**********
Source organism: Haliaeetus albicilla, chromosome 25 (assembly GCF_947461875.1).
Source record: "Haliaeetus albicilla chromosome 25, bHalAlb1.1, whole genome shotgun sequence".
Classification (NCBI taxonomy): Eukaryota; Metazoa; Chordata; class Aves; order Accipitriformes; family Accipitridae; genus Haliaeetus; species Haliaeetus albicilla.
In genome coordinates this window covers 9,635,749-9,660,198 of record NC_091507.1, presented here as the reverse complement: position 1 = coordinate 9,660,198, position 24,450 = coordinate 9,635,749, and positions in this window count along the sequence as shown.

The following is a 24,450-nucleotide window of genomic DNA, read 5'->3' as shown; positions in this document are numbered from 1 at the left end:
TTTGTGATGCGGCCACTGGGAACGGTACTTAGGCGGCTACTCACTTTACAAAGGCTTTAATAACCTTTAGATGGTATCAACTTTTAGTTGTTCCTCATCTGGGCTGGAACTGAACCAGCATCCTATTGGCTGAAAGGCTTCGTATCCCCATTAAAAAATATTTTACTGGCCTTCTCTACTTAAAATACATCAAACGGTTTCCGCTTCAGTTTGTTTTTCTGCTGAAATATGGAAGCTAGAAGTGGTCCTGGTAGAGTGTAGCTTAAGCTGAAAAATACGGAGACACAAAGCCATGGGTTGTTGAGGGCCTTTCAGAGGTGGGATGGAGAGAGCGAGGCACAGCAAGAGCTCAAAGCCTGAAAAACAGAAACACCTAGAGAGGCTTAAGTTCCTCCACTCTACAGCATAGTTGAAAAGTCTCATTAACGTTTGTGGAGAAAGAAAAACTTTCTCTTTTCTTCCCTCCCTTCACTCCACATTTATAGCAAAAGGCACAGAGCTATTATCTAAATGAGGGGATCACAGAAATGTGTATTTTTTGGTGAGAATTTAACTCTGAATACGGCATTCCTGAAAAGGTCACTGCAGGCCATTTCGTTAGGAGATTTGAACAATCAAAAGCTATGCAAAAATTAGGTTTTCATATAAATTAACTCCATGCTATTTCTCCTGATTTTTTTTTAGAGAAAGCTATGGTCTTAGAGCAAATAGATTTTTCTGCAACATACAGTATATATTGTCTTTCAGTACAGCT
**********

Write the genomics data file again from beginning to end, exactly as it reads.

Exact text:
Source organism: Haliaeetus albicilla, chromosome 25 (assembly GCF_947461875.1).
Source record: "Haliaeetus albicilla chromosome 25, bHalAlb1.1, whole genome shotgun sequence".
Classification (NCBI taxonomy): Eukaryota; Metazoa; Chordata; class Aves; order Accipitriformes; family Accipitridae; genus Haliaeetus; species Haliaeetus albicilla.
In genome coordinates this window covers 9,635,749-9,660,198 of record NC_091507.1, presented here as the reverse complement: position 1 = coordinate 9,660,198, position 24,450 = coordinate 9,635,749, and positions in this window count along the sequence as shown.

The following is a 24,450-nucleotide window of genomic DNA, read 5'->3' as shown; positions in this document are numbered from 1 at the left end:
TTTGTGATGCGGCCACTGGGAACGGTACTTAGGCGGCTACTCACTTTACAAAGGCTTTAATAACCTTTAGATGGTATCAACTTTTAGTTGTTCCTCATCTGGGCTGGAACTGAACCAGCATCCTATTGGCTGAAAGGCTTCGTATCCCCATTAAAAAATATTTTACTGGCCTTCTCTACTTAAAATACATCAAACGGTTTCCGCTTCAGTTTGTTTTTCTGCTGAAATATGGAAGCTAGAAGTGGTCCTGGTAGAGTGTAGCTTAAGCTGAAAAATACGGAGACACAAAGCCATGGGTTGTTGAGGGCCTTTCAGAGGTGGGATGGAGAGAGCGAGGCACAGCAAGAGCTCAAAGCCTGAAAAACAGAAACACCTAGAGAGGCTTAAGTTCCTCCACTCTACAGCATAGTTGAAAAGTCTCATTAACGTTTGTGGAGAAAGAAAAACTTTCTCTTTTCTTCCCTCCCTTCACTCCACATTTATAGCAAAAGGCACAGAGCTATTATCTAAATGAGGGGATCACAGAAATGTGTATTTTTTGGTGAGAATTTAACTCTGAATACGGCATTCCTGAAAAGGTCACTGCAGGCCATTTCGTTAGGAGATTTGAACAATCAAAAGCTATGCAAAAATTAGGTTTTCATATAAATTAACTCCATGCTATTTCTCCTGATTTTTTTTTAGAGAAAGCTATGGTCTTAGAGCAAATAGATTTTTCTGCAACATACAGTATATATTGTCTTTCAGTACAGCT